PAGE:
The state board also suggests new requirements to improve student engagement — an issue for the schools since students work remotely — including setting minimum student-to-teacher ratios and making an orientation mandatory before students are allowed to enroll in virtual schools. And the board calls for virtual education programs in traditional public school districts to follow similar rules as virtual charter schools.

“We’ve seen a very poor return on investment of taxpayer money for virtual education,” said board member Gordon Hendry, who led the examination of virtual charter schools. “There’s little regard for student outcomes, and virtual charters perform worse than the worst of brick-and-mortar schools.”

It remains to be seen how lawmakers might act on the recommendations in the legislative session that starts in January. Even after Gov. Eric Holcomb called for action on Indiana’s failing virtual charter schools following a Chalkbeat investigation, lawmakers declined to act last year on bills aimed at improving them.

But, since then, Indiana’s virtual charter schools have attracted more attention, with their poor performance falling under the spotlight in a Congressional committee and a new virtual school making last-minute changes to its model after another Chalkbeat investigation into its oversight.

The leader of Indiana Virtual School and Indiana Virtual Pathways Academy, Percy Clark, criticized the state board’s recommendations as being contradictory. He said that because the state funds virtual charter schools at lower levels than brick-and-mortar schools, capping enrollment would prevent schools from being able to afford prescribed teacher-student ratios.

Clark also raised concerns that more rules would interfere with virtual charter schools’ ability to innovate by “forcing virtual schools to comply with traditional standards.”

Still, Hendry touted the recommendations as a critical step to setting “guardrails” for Indiana’s troubled virtual charter schools, which serve about 13,000 students and have consistently posted dismally low test scores and graduation rates.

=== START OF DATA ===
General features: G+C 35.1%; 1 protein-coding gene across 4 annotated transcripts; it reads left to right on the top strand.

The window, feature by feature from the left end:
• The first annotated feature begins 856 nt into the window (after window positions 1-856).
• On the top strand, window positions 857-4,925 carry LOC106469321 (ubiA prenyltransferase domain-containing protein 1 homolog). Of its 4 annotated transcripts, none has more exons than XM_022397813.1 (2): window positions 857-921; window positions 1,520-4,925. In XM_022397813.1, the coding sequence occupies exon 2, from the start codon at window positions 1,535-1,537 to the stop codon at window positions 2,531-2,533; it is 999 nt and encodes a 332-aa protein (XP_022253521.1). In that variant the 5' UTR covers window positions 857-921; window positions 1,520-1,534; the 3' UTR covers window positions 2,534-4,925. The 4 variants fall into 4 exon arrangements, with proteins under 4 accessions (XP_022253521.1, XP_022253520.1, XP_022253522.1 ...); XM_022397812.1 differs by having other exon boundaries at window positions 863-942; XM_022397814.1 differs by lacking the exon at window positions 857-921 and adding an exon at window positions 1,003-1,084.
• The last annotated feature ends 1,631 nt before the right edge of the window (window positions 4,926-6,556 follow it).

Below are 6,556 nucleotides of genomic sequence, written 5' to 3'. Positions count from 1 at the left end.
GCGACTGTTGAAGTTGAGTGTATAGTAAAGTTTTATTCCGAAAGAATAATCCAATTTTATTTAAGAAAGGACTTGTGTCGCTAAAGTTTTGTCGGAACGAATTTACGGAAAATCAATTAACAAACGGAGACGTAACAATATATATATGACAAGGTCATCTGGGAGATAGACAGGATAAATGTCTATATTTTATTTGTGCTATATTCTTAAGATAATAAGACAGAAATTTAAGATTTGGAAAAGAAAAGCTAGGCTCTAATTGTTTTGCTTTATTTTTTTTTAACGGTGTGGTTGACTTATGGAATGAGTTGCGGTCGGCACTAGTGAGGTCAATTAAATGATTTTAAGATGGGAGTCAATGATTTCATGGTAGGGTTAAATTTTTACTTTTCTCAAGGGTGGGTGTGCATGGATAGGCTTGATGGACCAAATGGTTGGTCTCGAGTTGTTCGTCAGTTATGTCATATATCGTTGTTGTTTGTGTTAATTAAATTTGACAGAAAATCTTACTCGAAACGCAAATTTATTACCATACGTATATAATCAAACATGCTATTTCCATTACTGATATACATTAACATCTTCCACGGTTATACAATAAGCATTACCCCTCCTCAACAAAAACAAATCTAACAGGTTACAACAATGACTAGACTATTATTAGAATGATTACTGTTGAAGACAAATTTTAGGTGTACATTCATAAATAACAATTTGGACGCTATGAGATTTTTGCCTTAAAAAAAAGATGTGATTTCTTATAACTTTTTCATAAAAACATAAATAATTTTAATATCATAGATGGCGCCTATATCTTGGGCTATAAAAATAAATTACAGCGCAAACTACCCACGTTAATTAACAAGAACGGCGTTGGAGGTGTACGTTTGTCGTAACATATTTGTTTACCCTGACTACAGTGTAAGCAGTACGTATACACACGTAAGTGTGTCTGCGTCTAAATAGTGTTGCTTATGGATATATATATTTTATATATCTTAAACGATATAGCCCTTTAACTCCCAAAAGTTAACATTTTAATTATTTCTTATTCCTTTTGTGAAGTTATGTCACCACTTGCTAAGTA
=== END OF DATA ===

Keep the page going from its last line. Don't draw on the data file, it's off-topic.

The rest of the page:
He came down particularly hard on authorizers, the oversight agencies tasked with monitoring virtual charter schools and stepping in when schools struggle.

“I think there should be a vote of ‘no confidence,’” Hendry said, blaming authorizers for not holding virtual charter schools accountable. He said the money flowing to authorizers of virtual schools causes “a significant conflict of interest” since it’s not in the authorizers’ financial interest to close or limit the growth of schools, making them essentially “too big to fail.”

But the board balked at suggesting that a single authorizer oversee all virtual charter schools — a proposal that Hendry said came out of looking at laws in Colorado, Maine, and Oklahoma, and recommendations from national organizations such as the National Association for Charter School Authorizers and the conservative Fordham Institute.

Board member Katie Mote said that would “push too far,” raising concerns about limiting Indiana’s school choice environment.

Among the board members supporting the proposed regulations was Byron Ernest, the former head of three online schools under the Hoosier Academies network. That included Hoosier Academy Virtual School, Indiana’s first virtual charter school, which closed this year after years of failing grades.